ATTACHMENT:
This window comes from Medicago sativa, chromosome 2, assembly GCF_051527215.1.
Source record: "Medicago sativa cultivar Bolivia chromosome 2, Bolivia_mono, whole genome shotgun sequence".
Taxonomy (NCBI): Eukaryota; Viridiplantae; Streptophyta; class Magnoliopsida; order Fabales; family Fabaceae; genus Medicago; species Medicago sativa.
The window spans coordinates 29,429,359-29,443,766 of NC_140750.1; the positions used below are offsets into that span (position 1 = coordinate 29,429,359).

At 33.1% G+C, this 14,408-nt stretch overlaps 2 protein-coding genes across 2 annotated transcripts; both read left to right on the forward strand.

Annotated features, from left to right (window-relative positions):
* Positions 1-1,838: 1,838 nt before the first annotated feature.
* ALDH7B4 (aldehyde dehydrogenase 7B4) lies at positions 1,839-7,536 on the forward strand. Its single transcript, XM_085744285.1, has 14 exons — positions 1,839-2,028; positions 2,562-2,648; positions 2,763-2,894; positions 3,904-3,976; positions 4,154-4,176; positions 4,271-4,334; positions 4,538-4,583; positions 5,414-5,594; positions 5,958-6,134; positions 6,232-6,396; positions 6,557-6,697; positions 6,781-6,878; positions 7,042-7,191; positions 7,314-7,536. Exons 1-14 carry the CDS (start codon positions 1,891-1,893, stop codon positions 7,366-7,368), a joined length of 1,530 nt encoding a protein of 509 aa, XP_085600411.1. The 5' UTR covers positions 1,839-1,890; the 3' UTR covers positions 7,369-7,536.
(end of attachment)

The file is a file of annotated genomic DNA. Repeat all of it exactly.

This window comes from Medicago sativa, chromosome 2, assembly GCF_051527215.1.
Source record: "Medicago sativa cultivar Bolivia chromosome 2, Bolivia_mono, whole genome shotgun sequence".
Taxonomy (NCBI): Eukaryota; Viridiplantae; Streptophyta; class Magnoliopsida; order Fabales; family Fabaceae; genus Medicago; species Medicago sativa.
The window spans coordinates 29,429,359-29,443,766 of NC_140750.1; the positions used below are offsets into that span (position 1 = coordinate 29,429,359).

At 33.1% G+C, this 14,408-nt stretch overlaps 2 protein-coding genes across 2 annotated transcripts; both read left to right on the forward strand.

Annotated features, from left to right (window-relative positions):
* Positions 1-1,838: 1,838 nt before the first annotated feature.
* ALDH7B4 (aldehyde dehydrogenase 7B4) lies at positions 1,839-7,536 on the forward strand. Its single transcript, XM_085744285.1, has 14 exons — positions 1,839-2,028; positions 2,562-2,648; positions 2,763-2,894; positions 3,904-3,976; positions 4,154-4,176; positions 4,271-4,334; positions 4,538-4,583; positions 5,414-5,594; positions 5,958-6,134; positions 6,232-6,396; positions 6,557-6,697; positions 6,781-6,878; positions 7,042-7,191; positions 7,314-7,536. Exons 1-14 carry the CDS (start codon positions 1,891-1,893, stop codon positions 7,366-7,368), a joined length of 1,530 nt encoding a protein of 509 aa, XP_085600411.1. The 5' UTR covers positions 1,839-1,890; the 3' UTR covers positions 7,369-7,536.